The Western Conference Finals continue, as the Golden State Warriors enter game 4 trailing 1-2 against the Oklahoma City Thunder.
Before we get to the gossipy part of this encounter, the Warriors are either counting on Stephen Curry having one of those unstoppable nights or his teammates forgetting how terribly they did in game 3. The Thunder? They seem like they’re no longer worrying about stopping the Warriors and winging it from there. They’re playing their own game, and forcing the Warriors to catch up.
Right now, it seems everyone is focused on Draymond Green. He’s not suspended for kicking Steven Adams in the groin, only closer to one if he pulls off more shenanigans in the playoffs. Obviously, Green is busy trying to take the heat off of him, directing it at Russell Westbrook, who won’t stay quiet himself.
Green: There are multiple plays where I did it later in the game when I got fouled and my right leg went up. I always do it. Russell said I did it on purpose, but he’s part of the superstar group that started all this acting in the NBA. Russell Westbrook kicked me at the end of the half. He just didn’t happen to catch me where I caught Steven Adams. I can see how somebody can think it was intentional, but yet nobody can go in my head and say, `Draymond was thinking about kicking him and he kicked him’. If you watch my reaction, I walk back to the three-point line, clap everybody’s hands, turn around and look like, `What’s the dude on the floor for?
Westbrook: I’ve never been fined for one flop since I’ve been playing in the NBA. I don’t know about no flopping or nothing. I don’t know how to flop. But it seems like he was the one that was flailing, kicking his legs out and stuff yesterday. It wasn’t me.
Steve Kerr, who defended Green and even said that the flagrant foul called on the floor should have been rescinded, is probably more worried about one of his most important player, who was terrible in game 3 in general, losing his focus.
He needs to refocus a little bit. He’ll admit it. It was not one of his best games — in fact, it was one of his worst. The great thing with Draymond is he always turns it around. He’s one of the great competitors that we have in the league, that we have on our team. When things aren’t looking great, he usually plays his best. Does he have to be careful? I guess. Now, people are watching for him or whatever. He’s just going to play, he’s going to be himself, and we’ll see what happens.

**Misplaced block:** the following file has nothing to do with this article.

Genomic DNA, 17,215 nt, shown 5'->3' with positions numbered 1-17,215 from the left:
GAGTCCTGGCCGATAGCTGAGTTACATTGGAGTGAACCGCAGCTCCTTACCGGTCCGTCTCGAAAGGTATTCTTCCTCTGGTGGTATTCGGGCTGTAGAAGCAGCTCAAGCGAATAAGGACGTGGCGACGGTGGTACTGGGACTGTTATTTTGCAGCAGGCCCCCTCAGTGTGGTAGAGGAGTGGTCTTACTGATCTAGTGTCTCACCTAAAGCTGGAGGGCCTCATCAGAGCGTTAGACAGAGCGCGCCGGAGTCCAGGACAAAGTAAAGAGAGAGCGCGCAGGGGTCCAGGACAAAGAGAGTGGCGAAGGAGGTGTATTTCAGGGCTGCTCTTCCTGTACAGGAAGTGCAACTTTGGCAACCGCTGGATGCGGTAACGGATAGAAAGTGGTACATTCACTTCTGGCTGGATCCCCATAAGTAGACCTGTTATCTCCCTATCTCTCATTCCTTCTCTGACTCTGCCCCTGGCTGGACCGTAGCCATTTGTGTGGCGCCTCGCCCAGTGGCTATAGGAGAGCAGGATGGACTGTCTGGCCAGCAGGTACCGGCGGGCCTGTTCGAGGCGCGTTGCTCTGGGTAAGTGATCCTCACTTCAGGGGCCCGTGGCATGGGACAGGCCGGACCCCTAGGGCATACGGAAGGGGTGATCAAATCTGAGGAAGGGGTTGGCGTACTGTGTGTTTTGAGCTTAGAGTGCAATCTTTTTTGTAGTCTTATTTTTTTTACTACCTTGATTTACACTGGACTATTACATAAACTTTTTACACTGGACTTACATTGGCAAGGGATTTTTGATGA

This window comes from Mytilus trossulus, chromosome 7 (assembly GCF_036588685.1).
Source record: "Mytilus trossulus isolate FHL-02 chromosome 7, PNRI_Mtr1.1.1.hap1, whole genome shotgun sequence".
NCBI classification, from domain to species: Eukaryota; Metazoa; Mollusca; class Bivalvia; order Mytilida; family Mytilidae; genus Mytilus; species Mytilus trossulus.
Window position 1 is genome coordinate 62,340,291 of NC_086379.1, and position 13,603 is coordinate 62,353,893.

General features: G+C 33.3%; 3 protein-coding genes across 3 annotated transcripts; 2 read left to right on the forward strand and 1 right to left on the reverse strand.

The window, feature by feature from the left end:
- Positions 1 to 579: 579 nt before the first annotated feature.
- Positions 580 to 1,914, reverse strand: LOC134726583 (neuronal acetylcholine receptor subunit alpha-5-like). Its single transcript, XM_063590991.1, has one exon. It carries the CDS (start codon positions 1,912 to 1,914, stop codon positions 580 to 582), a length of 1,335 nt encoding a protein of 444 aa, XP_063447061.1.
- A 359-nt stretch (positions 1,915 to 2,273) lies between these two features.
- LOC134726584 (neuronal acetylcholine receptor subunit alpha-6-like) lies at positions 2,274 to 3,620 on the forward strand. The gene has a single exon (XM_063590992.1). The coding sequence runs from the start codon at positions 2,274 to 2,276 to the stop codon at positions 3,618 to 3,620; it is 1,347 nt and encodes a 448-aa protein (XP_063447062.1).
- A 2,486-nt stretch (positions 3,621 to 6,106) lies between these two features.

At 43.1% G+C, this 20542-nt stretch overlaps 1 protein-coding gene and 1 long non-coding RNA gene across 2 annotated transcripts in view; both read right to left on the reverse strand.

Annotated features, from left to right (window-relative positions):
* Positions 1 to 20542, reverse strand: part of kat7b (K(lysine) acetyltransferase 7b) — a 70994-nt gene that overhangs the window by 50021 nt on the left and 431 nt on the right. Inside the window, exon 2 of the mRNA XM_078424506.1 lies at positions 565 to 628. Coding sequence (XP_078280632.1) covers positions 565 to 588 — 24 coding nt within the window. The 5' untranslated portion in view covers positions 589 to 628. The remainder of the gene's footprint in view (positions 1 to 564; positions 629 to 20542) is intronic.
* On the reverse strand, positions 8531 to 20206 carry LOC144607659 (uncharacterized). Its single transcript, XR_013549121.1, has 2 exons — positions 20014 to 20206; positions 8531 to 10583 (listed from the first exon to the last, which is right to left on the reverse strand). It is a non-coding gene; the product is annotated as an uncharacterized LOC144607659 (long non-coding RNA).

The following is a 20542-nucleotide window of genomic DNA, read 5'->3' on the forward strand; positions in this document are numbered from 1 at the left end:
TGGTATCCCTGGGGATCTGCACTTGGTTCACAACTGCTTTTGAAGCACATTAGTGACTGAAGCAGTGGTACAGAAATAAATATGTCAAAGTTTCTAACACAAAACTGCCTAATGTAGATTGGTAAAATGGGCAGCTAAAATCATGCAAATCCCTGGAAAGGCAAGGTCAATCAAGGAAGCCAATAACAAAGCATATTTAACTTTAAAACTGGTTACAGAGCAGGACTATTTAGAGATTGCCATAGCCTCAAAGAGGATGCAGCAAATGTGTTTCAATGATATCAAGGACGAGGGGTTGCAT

The focus here should be on Green the player, not the UFC fighter. Green has always been a player who enjoyed treading the border between dirty and aggressive, often crossing it, rarely getting punished for it. But it’s his shooting, passing and defense the Warriors need. To say they came out flat and looked overwhelmed by the Thunder’s speed and aggressiveness would be an understatement. The Thunder chose not to stop Curry, but to slow down everyone else, while keeping things at a frantic pace on offense and attacking the rim at will. It made the Warriors raise up the white flag very early.
And now we’re here, at game 4. If the Warriors don’t find a solution to stopping both Kevin Durant and Westbrook, then we might be on our way towards an upset. Each time the Warriors have been doubted, they’ve answered back with a huge game, in the playoffs and in the regular season. To do it again, it’ll take more than Curry going ballistic. It’ll mostly be up to Green, Klay Thompson and the others to make the Thunder worry about them. As great as Curry is, he needs his teammates to match up to OKC.